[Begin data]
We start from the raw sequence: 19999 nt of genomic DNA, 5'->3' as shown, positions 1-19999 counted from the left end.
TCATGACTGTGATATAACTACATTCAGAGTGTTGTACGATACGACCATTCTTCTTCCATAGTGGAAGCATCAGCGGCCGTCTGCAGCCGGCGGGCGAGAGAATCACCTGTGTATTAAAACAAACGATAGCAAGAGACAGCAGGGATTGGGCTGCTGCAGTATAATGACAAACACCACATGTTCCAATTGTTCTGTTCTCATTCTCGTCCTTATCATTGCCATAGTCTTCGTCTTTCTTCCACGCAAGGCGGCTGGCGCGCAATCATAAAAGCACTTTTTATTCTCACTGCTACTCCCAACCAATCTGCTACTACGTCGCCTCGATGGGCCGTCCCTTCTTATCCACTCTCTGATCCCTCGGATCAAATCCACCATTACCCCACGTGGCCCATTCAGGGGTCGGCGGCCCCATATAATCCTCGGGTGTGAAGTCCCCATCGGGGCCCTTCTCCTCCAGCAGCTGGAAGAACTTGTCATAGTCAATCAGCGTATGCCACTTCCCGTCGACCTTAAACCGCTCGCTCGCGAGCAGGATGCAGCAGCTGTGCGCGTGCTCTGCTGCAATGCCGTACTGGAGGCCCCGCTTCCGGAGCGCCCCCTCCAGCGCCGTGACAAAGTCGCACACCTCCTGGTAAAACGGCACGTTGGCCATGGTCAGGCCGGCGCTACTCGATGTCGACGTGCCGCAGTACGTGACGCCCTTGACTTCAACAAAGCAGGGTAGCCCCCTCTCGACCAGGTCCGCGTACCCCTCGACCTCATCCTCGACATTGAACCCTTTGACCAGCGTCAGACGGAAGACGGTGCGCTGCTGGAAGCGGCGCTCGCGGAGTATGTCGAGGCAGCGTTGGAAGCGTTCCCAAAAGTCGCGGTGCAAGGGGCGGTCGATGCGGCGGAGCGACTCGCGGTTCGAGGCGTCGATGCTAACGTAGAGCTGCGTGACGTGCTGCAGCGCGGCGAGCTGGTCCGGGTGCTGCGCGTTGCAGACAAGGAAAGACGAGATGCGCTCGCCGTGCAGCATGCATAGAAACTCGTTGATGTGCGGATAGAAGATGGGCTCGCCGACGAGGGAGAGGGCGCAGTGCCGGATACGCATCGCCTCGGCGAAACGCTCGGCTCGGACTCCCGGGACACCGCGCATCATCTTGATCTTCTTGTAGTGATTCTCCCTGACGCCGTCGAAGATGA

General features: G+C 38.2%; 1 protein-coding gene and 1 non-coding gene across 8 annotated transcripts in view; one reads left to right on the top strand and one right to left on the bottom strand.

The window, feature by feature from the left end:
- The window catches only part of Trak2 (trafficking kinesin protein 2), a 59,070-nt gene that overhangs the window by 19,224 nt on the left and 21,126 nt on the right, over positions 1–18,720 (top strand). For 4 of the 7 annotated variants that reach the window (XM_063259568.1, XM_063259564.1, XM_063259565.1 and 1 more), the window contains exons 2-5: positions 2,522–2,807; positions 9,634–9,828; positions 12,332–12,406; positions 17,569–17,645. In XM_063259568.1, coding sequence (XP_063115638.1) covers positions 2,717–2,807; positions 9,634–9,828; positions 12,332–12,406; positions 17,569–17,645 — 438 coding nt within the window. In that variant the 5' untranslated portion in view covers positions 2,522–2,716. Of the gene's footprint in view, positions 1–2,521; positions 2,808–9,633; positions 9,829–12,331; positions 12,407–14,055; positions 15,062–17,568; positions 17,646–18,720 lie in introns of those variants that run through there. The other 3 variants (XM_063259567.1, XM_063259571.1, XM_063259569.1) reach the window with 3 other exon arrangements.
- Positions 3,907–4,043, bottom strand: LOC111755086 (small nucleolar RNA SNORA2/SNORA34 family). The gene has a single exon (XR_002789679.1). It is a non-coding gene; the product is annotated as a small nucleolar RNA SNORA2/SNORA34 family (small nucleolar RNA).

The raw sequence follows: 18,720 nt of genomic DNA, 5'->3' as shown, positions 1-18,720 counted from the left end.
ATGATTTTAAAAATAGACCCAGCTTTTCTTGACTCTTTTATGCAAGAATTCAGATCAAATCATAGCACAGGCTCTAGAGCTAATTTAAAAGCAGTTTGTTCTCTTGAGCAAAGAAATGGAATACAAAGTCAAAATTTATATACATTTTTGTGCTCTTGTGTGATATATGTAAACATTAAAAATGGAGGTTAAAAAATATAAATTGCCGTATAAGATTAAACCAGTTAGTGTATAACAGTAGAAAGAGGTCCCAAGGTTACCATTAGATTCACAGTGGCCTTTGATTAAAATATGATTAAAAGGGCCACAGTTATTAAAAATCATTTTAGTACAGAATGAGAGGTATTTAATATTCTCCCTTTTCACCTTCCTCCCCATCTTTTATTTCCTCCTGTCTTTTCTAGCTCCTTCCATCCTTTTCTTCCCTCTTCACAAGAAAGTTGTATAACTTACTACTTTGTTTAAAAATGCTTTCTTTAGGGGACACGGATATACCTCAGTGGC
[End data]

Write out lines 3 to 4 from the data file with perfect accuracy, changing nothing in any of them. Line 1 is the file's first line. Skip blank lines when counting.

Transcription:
General features: G+C 38.2%; 1 protein-coding gene and 1 non-coding gene across 8 annotated transcripts in view; one reads left to right on the top strand and one right to left on the bottom strand.

The window, feature by feature from the left end: